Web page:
Interesting question. I'm not an expert on this, but I knew just
enough to type out an answer. I was on the right track ( %-)),
but someone explained it better at the link below (so I deleted
what I wrote)! HTH!
Resistance to startup- i.e., overcoming inertia- is the issue.
High in an AC compressor (needs a boost from a capacitor) but low in a
ceiling fan (no capacitor necessary).
Think of it like a morning coffee-jolt...
The fastest way to stop a bad guy with a gun is a good guy with a gun.
We finally get to say "split phase" and be correct. The capacitor
actually does "split" the single phase in conjunction with the start
winding in the motor and it creates a temporary "2 phase" system for a
second until the motor gets out of locked rotor.
Smaller motors may be "shaded pole" that create a magnetic shift in
the motor windings themselves without a capacitor. Usually, if you
look you will see a much larger gauge winding there, maybe only one or
2 turns. That creates the shaded pole.
They are not particularly efficient and they have very low starting
torque but if it is a $12 fan from Walmart, what do you expect?
The other place you see shaded pole motors is in small gear head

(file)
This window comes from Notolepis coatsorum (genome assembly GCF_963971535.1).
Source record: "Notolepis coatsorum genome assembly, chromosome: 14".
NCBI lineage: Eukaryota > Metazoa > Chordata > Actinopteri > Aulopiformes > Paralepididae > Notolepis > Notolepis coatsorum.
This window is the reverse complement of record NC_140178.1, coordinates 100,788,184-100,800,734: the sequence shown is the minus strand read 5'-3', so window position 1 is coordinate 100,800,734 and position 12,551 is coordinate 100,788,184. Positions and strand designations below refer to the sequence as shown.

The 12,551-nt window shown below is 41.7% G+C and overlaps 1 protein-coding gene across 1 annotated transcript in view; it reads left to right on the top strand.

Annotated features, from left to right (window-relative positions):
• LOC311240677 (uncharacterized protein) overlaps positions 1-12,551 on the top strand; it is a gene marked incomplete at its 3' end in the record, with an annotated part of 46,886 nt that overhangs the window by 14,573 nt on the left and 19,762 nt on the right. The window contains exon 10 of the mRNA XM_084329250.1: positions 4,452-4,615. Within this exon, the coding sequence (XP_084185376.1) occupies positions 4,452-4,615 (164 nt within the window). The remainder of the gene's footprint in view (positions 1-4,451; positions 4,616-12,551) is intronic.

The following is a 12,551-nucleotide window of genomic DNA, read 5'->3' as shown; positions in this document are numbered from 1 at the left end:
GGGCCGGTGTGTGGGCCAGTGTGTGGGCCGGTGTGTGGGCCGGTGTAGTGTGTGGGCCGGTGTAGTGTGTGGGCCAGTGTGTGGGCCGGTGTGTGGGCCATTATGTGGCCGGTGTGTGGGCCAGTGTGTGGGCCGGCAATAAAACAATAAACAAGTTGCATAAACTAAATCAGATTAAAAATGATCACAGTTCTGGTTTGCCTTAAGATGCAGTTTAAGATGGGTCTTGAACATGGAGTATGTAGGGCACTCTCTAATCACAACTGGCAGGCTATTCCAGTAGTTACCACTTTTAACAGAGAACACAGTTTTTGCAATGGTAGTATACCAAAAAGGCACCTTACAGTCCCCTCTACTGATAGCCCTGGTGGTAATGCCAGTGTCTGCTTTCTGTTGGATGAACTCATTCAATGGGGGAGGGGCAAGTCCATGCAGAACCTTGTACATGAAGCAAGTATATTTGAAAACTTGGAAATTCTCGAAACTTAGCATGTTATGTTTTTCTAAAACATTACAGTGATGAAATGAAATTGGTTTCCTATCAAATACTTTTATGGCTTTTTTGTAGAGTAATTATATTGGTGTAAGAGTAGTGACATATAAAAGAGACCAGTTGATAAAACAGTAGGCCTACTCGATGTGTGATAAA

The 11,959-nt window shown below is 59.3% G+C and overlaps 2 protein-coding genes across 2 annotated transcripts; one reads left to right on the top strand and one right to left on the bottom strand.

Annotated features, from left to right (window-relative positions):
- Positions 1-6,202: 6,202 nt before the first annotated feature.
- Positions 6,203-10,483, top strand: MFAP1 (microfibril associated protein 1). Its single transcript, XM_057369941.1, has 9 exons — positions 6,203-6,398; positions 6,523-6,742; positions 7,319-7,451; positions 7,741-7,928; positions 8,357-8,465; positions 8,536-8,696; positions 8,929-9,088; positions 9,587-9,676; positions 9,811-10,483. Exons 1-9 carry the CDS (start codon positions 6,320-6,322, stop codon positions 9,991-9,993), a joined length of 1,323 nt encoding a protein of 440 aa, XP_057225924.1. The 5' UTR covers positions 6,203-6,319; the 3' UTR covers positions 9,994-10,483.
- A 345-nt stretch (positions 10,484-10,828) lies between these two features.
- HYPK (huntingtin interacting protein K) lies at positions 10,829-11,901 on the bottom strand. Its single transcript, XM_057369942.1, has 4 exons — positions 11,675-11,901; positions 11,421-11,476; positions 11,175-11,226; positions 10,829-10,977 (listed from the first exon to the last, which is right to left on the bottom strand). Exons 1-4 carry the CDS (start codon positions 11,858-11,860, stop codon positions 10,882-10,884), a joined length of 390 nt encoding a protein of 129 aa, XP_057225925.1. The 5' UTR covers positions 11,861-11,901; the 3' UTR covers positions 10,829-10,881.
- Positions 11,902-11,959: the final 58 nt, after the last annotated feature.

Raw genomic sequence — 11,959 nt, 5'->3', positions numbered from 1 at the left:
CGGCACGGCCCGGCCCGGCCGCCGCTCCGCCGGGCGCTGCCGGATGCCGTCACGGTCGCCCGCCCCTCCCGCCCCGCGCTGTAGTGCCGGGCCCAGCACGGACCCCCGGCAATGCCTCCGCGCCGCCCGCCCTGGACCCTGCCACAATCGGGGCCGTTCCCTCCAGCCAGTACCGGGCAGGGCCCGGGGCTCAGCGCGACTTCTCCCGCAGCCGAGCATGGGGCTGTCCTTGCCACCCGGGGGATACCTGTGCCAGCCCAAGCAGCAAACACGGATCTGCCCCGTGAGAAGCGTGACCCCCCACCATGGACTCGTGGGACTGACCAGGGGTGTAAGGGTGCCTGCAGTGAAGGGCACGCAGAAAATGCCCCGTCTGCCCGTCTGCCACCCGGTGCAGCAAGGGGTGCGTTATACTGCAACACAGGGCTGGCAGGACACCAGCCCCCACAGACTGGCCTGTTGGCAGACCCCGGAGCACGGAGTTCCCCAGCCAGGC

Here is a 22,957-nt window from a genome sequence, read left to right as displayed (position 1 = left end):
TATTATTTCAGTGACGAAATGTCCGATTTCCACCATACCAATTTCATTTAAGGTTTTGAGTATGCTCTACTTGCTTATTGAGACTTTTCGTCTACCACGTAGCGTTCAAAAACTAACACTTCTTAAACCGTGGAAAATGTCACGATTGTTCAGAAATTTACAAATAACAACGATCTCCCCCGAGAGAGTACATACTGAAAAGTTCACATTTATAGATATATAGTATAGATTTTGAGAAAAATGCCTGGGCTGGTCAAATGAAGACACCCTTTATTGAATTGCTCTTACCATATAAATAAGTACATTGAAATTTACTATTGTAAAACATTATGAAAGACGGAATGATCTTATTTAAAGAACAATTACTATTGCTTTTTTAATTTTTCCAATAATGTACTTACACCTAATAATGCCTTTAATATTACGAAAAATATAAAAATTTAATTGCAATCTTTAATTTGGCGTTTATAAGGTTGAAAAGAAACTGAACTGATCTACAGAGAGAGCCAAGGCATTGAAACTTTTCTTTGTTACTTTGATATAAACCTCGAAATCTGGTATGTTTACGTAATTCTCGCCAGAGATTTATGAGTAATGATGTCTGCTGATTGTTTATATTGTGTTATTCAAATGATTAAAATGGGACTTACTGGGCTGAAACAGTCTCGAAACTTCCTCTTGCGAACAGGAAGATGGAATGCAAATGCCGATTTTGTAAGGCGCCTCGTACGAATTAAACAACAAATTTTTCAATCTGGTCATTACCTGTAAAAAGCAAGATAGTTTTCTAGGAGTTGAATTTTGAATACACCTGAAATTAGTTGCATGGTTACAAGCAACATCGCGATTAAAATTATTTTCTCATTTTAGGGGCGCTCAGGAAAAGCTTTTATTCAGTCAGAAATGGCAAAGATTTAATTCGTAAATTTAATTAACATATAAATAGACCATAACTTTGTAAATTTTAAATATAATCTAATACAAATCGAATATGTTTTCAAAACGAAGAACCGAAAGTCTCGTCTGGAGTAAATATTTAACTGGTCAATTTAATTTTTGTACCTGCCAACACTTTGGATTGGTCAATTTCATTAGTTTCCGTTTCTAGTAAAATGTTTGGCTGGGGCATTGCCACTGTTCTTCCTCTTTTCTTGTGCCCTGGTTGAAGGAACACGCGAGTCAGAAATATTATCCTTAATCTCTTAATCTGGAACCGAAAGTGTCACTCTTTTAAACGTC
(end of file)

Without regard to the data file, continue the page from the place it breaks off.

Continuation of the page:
motors like you might see on a refrigerator defrost timer. Since the
gear reduction is so great and the load so low, they don't need much
On Thu, 26 Jul 2018 17:15:06 -0700 (PDT), trader_4
A ceiling fan is usually a split phase motor with a start capacitor
but it is not a very big capacitor since they don't need a lot of
torque. The cheapest ones might even have a shaded pole motor and a
top of the line model may have a brushless DC motor.
email@example.com posted for all of us...
I never knew they had capacitors in them. Of course I didn't do a through
exam of any on a ladder or destruction. I always assumed they were shaded
Leads to the next question: How do they perform different speeds?
On Fri, 27 Jul 2018 16:12:17 -0700 (PDT), trader_4
I suppose some do but they also have dimmer style controls that just
vary the voltage.
The little plastic desk and pedestal fans do have multiple windings as
far as I know.
Larger fans like air handler blowers do use multiple windings.
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